By the end of August 2015, UK residents collectively owed a whopping £1.4 trillion.
For many, the average debt per household of just over £54,000 can likely be attributed to a secured loan such as a mortgage. For others, it represents a far deeper problem.
Bad debt is cancerous and can cause stress, depression and the breakdown of relationships. It is therefore no wonder that we all strive to remain debt-free.
While not all debt is bad (there is absolutely nothing wrong with a mortgage, after all!), we have five stellar tips for remaining debt-free. It might be easier than you think…
- Perform a personal budget
- This may sound dull and the prospect of turning to a spreadsheet in your spare time something of a chore, but it could be the most important thing you do. List all income and expenditure and see what you’re left with each month. If it is enough to cover living costs and live a bit at the same time – fantastic. If it looks treacherous, take a look at those outgoings and see what you can cut. Be impartial and ruthless – you can do without that sandwich from the bakery every working day, can’t you?
- Pay your bills
- It sounds blindingly simple, but we often need reminding. If you don’t pay your bills, you’ll end up in arrears, and that’s a very bad place to be. If you can’t pay, speak to your supplier (or cut it, if it’s that Sky Sports package you rarely tune in to). Don’t end up like Santa.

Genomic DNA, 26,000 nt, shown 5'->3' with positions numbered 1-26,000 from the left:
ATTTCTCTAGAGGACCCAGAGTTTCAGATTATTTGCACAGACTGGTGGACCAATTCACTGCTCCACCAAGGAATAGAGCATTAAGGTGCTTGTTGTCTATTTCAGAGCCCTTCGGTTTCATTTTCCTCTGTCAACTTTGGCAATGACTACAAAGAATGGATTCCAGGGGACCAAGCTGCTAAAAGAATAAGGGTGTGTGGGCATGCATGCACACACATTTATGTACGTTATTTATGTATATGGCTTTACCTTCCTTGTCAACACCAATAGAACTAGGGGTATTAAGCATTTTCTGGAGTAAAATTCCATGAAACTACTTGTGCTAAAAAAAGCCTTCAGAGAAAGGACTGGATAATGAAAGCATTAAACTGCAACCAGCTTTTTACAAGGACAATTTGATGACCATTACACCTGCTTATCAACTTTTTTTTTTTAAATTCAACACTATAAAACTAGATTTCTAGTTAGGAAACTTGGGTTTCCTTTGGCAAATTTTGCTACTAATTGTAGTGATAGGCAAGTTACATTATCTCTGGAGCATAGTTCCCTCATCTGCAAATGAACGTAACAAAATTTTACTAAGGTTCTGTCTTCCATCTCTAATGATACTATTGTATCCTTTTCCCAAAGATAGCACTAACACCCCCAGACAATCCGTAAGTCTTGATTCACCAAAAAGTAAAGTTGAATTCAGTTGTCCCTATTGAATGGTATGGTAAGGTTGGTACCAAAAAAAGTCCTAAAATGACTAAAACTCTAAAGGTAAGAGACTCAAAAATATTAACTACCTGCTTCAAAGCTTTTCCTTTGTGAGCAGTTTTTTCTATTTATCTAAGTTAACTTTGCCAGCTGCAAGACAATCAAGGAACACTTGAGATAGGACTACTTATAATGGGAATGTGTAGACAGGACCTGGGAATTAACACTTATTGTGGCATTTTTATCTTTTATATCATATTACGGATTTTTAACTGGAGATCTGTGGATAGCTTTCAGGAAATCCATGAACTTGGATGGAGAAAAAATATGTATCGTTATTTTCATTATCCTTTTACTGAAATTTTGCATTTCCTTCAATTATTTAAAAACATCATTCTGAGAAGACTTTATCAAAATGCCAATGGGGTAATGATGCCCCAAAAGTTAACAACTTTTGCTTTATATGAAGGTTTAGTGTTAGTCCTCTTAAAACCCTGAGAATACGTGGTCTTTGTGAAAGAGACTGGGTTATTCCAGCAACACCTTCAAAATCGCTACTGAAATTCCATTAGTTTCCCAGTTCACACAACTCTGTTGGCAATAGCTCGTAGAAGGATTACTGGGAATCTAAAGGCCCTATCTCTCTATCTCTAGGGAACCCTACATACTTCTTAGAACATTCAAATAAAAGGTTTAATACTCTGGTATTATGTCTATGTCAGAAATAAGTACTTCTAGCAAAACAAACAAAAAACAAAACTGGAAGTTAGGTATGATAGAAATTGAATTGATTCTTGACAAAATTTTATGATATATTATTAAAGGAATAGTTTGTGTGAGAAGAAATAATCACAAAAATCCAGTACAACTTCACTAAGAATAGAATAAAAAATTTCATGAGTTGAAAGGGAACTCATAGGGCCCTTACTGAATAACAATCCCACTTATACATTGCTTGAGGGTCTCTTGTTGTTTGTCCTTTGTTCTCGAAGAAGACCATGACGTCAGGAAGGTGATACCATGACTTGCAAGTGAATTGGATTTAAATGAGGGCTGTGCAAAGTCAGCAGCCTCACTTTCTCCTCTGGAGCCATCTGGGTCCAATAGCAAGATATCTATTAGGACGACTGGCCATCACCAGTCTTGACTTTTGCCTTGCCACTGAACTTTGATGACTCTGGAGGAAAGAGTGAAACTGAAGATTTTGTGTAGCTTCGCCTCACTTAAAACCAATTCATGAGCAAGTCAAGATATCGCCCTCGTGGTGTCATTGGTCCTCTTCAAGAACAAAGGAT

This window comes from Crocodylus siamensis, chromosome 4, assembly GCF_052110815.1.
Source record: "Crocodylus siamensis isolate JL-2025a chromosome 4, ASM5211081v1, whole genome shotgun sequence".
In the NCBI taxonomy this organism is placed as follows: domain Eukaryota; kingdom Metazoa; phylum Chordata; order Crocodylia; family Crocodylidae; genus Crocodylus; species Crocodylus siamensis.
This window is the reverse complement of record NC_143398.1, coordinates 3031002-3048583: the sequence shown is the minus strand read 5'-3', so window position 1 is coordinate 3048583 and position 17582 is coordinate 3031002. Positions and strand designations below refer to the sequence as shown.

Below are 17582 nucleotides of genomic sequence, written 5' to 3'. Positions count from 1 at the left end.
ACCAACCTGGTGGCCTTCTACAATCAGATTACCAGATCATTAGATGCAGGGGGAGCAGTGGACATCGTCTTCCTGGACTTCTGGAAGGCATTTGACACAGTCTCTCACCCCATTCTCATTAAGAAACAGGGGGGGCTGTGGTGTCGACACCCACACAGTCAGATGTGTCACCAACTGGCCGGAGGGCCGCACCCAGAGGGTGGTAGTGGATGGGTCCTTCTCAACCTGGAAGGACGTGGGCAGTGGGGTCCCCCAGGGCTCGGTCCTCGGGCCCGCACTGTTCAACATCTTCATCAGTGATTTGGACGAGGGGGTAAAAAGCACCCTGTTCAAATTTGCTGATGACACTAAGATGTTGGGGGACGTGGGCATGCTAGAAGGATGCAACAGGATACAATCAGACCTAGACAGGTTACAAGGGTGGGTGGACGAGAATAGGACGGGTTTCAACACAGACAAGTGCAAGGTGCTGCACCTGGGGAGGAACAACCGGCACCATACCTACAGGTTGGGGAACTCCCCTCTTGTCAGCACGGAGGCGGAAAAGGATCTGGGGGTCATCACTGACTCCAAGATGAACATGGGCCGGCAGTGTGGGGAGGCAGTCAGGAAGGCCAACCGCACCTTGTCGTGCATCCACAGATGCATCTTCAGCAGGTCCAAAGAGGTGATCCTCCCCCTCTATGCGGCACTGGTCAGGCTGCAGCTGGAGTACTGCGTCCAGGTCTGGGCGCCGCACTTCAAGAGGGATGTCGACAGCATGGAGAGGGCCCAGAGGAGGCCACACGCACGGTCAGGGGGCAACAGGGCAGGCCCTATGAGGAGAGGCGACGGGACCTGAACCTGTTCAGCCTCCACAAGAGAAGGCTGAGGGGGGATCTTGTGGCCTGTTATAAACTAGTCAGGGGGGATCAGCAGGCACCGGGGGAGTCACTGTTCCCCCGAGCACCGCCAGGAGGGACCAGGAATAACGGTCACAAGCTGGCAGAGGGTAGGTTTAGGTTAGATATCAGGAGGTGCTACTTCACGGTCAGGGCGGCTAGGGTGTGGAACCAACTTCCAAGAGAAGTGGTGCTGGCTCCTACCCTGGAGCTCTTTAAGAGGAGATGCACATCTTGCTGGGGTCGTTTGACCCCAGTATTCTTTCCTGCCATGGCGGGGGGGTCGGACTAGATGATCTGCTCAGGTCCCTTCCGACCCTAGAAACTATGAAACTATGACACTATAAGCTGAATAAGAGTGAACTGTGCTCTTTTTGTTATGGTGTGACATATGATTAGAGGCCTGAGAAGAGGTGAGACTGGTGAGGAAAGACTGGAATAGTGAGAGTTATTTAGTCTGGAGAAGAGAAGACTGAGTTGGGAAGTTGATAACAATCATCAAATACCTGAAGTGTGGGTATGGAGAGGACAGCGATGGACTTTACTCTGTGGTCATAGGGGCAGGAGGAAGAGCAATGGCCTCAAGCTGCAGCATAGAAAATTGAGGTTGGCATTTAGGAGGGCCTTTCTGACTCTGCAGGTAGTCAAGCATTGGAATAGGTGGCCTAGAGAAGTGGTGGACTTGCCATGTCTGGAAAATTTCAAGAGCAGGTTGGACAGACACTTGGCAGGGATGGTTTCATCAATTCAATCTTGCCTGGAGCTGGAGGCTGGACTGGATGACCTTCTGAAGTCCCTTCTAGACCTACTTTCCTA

- Don’t sit on credit card balances
- It’s tempting. You receive a card with a £10,000 limit. You really want that new sofa. And that 60” curved TV. Oh, and then there’s the washing machine which needs replacing. Never turn to credit if you can’t afford to pay it back in a timely fashion. Credit cards offer superb consumer protection for purchases, but that’s how they should be treated. Pay them off on time each month. And don’t buy what you can do without.
- Don’t worry about the Joneses
- By and large, we’re all of the same ilk. Unless you’re mixing with millionaires, the people in your street are likely on the same footing as you. If one of them parks a brand new Porsche on the drive one day, or you are forced to listen to tales of their fourteen day Caribbean cruise, take it all with a pinch of salt. Do what you love doing and what you can afford to do. You’ll likely be happier than them as a result (how did they afford that cruise, after all…?). You earn what you earn – enjoy it.
- Can’t buy a house? Rent.
- There is absolutely nothing wrong with renting. Getting onto the housing ladder is a great achievement, but it isn’t for everyone. If you simply can’t find the funds to pay for the myriad of house-buying expenses and on-going costs, don’t turn to credit. Find somewhere you love and rent it while you save for that house purchase. Getting those keys to your own place will be far sweeter when your time comes.